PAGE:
Considering the messes of late, i.e., fires, storms, floods, COVID, etc., I thought it might be nice to share something a little less troubling.
We, as a family, are not over the top incredible gardeners. We manage and do our best with some nice successes. During the long siege of last year, when everyone in our family came home, we took on projects that otherwise would remain on a rather lengthy “to-do” list. Building some raised garden beds bubbled to the top. With everyone home, we had many hands which made lighter work.
I am a fan of hemlock wood. It is perhaps not the most desirable of building materials. It has some drawbacks. But hemlock, generally, is less expensive. It gets a little tough to work when it is dry. I have bent many nails! If you can get it a little green, it’s much easier to work. I ordered a pretty good batch of hemlock from Viking Lumber for a project that had been planned for some time, so we had material for the raised bed garden project. However, before we could launch our construction exercise, much needed to be done to the area where the beds would be. Dig up the sod, remove years of roots, rocks and discarded trash buried long ago. Since I was the project engineer, there was plenty of opportunity to supervise. The gang all pitched in and we assembled the frames for the raised beds with remarkable coordination. The soils were prepped, seedlings gathered and some seeds started. This is where the next phase of our project took an interesting turn.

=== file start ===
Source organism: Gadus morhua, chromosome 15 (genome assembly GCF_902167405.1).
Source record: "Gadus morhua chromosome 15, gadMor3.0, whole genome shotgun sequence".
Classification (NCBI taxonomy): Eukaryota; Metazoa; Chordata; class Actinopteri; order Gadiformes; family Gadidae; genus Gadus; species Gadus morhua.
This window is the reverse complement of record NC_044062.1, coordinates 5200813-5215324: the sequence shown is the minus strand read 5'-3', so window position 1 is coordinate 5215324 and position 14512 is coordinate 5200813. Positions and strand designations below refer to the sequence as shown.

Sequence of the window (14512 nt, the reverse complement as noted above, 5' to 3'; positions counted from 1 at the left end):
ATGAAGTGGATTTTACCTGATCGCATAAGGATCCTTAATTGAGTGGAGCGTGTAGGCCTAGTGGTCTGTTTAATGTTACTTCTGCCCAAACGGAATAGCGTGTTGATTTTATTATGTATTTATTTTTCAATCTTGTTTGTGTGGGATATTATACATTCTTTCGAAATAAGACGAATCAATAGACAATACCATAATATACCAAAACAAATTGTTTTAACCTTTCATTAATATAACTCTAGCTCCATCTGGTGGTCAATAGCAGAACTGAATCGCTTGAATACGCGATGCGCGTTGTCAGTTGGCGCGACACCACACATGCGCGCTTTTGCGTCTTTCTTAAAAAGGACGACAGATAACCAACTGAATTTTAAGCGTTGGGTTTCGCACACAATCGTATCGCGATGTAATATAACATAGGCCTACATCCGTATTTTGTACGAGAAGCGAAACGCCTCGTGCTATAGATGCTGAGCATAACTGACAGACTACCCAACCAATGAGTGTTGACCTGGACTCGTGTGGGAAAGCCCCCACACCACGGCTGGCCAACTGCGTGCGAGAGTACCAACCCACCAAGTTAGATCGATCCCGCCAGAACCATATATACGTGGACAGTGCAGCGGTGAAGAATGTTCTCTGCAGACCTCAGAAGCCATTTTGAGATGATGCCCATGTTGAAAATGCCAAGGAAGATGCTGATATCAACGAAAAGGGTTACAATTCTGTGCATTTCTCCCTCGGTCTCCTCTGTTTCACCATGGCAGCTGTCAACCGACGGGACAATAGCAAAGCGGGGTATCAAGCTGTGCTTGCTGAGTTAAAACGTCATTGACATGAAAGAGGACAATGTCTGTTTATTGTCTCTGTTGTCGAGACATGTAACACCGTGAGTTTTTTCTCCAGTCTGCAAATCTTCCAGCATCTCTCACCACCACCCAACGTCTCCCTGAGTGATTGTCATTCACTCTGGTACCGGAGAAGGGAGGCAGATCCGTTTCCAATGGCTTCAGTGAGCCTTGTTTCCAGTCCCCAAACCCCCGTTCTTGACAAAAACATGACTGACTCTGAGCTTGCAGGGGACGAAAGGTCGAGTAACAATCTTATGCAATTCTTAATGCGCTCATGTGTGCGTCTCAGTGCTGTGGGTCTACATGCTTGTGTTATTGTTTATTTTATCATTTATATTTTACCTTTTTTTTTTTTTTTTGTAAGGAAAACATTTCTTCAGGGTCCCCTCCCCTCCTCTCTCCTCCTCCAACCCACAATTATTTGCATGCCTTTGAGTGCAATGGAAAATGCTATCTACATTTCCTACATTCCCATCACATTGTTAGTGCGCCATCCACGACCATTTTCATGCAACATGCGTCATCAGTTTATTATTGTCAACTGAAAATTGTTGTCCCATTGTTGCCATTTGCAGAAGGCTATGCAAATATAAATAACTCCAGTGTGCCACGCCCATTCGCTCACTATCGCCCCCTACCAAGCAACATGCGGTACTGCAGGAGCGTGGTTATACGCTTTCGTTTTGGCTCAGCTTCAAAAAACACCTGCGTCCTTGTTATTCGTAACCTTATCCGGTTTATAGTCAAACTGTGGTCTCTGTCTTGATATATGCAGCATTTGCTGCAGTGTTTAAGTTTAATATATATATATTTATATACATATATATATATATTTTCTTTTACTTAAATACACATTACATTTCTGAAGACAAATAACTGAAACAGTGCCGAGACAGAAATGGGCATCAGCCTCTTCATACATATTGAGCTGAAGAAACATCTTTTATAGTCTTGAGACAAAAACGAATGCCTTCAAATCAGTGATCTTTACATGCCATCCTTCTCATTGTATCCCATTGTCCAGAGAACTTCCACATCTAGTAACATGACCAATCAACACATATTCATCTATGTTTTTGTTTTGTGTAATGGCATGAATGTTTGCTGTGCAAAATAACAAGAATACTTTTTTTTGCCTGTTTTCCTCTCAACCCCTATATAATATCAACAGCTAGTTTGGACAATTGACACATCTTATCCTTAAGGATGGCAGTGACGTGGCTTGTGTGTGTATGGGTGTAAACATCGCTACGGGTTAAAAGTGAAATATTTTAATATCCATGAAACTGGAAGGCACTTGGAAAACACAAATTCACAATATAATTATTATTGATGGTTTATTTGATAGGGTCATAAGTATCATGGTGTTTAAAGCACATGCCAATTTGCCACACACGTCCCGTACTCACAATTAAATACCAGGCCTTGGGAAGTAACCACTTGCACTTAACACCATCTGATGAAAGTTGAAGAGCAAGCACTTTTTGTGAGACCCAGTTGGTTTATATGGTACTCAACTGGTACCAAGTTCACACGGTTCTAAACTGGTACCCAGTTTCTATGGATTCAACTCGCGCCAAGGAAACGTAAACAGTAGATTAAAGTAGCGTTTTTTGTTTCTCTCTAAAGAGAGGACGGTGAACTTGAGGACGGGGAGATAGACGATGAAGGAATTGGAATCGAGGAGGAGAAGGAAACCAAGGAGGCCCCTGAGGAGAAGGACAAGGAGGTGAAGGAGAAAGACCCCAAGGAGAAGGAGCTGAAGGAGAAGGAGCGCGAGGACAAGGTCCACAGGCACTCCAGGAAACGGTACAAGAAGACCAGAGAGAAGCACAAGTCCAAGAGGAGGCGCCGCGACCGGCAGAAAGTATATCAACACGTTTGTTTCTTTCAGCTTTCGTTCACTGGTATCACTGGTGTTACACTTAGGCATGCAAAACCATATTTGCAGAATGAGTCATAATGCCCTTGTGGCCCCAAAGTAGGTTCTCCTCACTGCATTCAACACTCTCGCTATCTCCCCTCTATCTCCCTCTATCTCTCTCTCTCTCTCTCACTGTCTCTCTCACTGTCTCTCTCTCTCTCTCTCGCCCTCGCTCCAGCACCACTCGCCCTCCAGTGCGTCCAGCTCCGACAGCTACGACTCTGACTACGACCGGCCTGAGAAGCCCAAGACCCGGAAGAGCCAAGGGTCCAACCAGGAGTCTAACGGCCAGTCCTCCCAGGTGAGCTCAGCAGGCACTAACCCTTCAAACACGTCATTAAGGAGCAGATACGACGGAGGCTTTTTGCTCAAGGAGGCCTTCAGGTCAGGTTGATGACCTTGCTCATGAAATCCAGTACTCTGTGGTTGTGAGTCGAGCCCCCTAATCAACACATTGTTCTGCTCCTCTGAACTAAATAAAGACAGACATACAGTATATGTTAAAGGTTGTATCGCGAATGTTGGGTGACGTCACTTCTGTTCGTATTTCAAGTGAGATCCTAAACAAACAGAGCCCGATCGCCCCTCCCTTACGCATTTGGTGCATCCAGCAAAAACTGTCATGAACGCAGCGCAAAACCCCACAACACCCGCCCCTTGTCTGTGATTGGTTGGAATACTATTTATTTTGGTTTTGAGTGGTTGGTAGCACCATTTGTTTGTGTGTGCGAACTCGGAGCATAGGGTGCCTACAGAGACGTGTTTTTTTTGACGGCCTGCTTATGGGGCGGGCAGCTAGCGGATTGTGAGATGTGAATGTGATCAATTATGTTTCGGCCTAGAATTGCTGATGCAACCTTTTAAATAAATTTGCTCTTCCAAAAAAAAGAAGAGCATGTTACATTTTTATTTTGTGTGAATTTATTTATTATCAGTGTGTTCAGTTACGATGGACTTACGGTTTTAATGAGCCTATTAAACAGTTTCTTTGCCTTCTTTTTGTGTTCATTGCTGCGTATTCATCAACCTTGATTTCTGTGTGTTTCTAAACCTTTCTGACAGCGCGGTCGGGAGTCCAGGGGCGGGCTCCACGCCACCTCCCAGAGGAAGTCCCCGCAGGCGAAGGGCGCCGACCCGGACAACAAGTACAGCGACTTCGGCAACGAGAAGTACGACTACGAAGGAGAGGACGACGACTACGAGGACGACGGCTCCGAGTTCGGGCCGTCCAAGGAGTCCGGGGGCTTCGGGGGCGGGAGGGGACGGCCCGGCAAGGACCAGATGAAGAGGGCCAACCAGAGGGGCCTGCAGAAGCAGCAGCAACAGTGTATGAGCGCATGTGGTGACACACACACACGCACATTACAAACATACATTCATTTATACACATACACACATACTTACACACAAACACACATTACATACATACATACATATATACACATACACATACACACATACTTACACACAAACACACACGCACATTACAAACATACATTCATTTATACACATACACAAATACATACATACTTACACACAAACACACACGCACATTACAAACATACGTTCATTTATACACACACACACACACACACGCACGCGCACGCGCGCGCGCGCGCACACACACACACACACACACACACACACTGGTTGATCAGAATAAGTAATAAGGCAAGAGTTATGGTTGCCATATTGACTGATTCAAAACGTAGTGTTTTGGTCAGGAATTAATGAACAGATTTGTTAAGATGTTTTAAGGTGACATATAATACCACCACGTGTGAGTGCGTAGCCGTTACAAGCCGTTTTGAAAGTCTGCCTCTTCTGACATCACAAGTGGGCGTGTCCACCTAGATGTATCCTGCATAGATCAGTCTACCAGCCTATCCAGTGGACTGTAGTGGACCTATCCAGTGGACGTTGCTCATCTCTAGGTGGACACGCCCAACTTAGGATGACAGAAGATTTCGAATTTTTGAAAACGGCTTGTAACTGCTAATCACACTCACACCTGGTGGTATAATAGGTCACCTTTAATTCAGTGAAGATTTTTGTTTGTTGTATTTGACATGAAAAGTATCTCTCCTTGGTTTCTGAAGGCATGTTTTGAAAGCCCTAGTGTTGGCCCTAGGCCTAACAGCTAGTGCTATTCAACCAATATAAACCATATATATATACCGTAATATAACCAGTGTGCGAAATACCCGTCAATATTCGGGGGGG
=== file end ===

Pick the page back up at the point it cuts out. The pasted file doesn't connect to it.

Russian mammoth sunflowers! I was commissioned to gather some seeds for our gardens. On a whim, I purchased a small bag of sunflower seeds from Damariscotta Hardware. The family liked the idea of sunflowers. We had grown them before from seeds but they were not the great 10' tall items noted in today's photo. I had no idea how mammoth the mammoths would be. These critters are probably 10 feet tall with tons of seeds. The birds and bees and squirrels (grrrr) love them. There are a couple dozen of these giants scattered about our gardens now and they are quite impressive. Even the last batch of wind and rain did not knock them down. Well, we did lose a couple. But even broken lying on the ground, they continue to grow. They are just too broken to hold up with stakes. Our daughter Morgan is in charge of maintenance and distribution.
So there’s my happy for this week. We are going to save some seeds and regrow more next year. I am reminded of Vincent Van Gogh's paintings of sunflowers. He felt that sunflowers symbolized gratitude. I'm good with that.